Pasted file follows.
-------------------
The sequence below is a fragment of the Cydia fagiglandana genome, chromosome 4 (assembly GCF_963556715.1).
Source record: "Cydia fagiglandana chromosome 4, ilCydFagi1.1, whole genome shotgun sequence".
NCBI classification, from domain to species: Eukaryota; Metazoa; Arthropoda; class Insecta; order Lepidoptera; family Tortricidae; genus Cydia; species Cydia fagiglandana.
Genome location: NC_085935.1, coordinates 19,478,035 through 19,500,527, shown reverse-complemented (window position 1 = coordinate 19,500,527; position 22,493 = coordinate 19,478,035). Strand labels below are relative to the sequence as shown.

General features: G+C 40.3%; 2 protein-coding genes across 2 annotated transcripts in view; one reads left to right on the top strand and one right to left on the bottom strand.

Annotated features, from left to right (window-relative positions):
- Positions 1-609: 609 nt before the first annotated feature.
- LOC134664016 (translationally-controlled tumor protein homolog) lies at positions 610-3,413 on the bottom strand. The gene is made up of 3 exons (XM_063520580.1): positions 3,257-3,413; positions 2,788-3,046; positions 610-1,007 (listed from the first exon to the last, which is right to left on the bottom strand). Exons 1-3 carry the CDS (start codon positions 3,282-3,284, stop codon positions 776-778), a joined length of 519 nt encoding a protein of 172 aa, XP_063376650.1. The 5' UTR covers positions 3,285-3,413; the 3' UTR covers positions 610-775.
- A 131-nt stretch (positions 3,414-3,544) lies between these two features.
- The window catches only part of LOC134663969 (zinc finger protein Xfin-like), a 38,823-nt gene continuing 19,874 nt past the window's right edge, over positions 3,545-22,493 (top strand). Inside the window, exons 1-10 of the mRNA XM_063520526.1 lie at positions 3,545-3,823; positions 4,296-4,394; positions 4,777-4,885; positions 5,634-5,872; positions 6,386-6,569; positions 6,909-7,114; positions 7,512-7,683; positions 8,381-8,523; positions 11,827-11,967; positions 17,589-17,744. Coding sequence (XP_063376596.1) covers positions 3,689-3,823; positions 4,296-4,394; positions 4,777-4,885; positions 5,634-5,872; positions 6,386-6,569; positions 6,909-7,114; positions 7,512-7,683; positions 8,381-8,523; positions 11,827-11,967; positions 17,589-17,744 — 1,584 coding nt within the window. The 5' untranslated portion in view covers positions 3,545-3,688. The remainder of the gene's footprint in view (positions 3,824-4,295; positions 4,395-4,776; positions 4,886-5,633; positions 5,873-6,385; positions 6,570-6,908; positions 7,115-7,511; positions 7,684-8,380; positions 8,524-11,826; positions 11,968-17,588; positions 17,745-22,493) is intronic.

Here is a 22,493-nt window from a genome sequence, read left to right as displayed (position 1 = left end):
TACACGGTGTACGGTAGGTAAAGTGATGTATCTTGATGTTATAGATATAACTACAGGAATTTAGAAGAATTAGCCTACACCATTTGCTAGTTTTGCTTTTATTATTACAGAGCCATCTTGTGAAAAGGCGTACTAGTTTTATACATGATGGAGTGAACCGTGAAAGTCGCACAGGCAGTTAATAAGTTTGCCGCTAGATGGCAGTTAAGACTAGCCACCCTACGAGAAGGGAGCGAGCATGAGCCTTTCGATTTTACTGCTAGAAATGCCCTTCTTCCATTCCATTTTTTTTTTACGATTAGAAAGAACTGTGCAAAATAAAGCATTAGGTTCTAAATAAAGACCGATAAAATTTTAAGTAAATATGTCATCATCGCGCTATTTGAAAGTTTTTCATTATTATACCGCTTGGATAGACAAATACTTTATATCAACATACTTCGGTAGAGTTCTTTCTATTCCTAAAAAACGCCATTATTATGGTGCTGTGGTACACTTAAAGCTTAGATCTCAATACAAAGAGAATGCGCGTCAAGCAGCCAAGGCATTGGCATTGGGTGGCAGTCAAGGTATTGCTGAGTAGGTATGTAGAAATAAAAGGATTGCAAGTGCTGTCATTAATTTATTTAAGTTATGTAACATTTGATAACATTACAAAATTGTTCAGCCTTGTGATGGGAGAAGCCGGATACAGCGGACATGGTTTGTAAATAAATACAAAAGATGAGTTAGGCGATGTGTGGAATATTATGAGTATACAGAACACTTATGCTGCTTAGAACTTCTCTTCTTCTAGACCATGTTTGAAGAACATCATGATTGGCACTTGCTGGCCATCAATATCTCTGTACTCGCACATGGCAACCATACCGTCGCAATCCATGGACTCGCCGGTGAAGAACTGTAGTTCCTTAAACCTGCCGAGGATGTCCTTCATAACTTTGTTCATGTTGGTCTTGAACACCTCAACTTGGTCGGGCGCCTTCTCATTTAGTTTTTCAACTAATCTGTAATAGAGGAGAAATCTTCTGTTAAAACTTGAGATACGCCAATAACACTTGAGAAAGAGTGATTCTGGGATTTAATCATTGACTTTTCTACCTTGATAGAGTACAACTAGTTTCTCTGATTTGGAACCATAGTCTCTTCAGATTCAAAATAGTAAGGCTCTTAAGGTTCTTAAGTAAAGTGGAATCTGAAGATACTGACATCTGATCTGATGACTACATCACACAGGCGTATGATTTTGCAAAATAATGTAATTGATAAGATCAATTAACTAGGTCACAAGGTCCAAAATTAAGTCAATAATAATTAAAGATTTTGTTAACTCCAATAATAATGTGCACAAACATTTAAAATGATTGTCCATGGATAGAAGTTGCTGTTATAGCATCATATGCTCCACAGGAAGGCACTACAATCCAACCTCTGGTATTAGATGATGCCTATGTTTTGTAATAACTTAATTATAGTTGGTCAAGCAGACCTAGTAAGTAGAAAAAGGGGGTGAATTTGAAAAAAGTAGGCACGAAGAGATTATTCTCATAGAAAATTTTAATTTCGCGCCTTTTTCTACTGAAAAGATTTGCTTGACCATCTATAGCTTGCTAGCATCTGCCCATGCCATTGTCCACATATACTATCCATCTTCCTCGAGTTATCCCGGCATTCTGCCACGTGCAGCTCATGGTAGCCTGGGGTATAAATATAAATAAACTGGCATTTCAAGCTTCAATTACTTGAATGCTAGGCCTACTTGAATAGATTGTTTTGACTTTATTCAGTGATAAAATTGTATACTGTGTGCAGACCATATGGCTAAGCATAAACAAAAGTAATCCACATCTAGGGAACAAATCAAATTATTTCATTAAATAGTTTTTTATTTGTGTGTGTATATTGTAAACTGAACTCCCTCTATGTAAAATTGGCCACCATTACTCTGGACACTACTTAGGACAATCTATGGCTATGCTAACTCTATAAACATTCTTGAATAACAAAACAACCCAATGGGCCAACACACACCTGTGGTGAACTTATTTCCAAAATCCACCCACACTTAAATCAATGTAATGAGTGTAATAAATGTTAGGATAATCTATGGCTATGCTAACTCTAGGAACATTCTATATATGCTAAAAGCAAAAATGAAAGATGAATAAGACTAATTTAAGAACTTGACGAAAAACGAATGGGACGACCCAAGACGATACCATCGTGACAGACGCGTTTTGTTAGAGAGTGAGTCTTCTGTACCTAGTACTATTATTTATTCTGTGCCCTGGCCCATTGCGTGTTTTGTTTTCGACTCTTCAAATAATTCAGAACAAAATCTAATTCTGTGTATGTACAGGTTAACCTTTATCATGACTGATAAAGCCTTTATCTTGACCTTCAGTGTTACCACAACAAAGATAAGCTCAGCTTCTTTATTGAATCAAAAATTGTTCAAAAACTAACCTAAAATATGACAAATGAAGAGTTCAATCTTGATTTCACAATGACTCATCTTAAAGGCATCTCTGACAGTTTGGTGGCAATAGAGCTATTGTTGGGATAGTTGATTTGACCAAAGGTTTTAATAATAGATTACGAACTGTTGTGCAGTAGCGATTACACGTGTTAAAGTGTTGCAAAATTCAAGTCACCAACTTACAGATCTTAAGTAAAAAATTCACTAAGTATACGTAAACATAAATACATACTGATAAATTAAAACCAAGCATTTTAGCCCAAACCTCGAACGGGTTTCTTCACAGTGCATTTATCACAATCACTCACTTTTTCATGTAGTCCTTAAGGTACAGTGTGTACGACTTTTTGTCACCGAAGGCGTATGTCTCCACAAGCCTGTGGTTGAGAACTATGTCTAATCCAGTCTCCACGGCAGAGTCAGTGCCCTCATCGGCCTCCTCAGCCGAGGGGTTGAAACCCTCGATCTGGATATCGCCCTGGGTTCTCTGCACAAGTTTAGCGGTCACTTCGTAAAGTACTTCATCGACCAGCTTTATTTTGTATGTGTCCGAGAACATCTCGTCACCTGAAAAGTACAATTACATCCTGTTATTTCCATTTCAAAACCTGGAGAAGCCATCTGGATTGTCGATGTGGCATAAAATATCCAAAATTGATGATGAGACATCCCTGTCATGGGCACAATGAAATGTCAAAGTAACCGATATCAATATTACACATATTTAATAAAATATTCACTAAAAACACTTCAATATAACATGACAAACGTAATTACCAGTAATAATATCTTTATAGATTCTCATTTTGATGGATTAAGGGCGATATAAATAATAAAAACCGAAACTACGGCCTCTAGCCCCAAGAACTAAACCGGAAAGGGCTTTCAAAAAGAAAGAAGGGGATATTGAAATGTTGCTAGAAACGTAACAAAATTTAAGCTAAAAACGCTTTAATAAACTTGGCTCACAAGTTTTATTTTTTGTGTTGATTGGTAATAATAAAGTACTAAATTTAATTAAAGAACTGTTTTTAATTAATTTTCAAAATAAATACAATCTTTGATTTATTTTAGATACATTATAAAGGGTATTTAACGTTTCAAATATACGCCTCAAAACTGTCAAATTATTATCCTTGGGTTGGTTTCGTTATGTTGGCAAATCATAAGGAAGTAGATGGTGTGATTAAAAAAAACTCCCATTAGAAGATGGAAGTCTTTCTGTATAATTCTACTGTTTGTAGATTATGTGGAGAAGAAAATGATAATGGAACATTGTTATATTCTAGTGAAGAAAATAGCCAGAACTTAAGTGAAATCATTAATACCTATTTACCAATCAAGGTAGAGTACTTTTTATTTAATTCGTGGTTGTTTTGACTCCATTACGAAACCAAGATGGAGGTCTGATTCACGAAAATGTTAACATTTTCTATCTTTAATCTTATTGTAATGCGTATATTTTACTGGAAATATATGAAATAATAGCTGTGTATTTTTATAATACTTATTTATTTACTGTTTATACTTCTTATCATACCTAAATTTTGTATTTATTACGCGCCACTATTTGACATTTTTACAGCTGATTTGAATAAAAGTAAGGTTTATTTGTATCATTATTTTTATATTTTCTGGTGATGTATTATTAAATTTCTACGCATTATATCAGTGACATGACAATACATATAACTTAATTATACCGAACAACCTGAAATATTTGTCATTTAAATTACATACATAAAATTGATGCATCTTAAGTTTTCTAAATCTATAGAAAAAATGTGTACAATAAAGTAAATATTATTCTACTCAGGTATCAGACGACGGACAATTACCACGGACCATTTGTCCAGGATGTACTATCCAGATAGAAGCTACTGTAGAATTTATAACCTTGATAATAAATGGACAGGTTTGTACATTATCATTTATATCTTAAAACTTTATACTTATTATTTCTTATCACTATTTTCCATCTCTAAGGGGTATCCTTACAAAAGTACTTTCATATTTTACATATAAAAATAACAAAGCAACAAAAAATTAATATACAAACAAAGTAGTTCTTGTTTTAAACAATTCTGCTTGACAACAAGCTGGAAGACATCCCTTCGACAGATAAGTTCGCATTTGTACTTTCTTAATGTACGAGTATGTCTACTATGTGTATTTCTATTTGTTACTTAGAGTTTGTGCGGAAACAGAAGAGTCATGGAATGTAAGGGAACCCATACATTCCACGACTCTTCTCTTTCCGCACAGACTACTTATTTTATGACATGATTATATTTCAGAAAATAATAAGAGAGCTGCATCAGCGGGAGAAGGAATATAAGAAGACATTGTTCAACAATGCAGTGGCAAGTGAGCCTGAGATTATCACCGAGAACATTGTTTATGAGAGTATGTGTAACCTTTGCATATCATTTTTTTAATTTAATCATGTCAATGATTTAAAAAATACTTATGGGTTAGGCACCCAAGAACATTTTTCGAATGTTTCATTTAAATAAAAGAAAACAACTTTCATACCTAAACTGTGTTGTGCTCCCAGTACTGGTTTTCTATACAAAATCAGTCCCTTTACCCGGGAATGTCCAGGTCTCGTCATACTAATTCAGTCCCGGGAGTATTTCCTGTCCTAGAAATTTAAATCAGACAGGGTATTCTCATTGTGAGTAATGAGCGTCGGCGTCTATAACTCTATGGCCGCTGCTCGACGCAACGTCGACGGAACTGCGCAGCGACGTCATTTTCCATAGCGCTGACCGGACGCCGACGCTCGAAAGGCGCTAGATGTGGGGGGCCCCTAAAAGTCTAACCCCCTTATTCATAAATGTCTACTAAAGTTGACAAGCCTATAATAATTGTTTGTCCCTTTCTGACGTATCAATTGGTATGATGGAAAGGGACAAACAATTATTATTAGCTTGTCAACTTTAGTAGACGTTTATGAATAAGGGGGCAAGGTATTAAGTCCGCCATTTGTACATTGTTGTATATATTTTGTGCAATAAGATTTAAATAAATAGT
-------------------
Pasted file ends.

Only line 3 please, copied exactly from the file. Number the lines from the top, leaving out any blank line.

NCBI classification, from domain to species: Eukaryota; Metazoa; Arthropoda; class Insecta; order Lepidoptera; family Tortricidae; genus Cydia; species Cydia fagiglandana.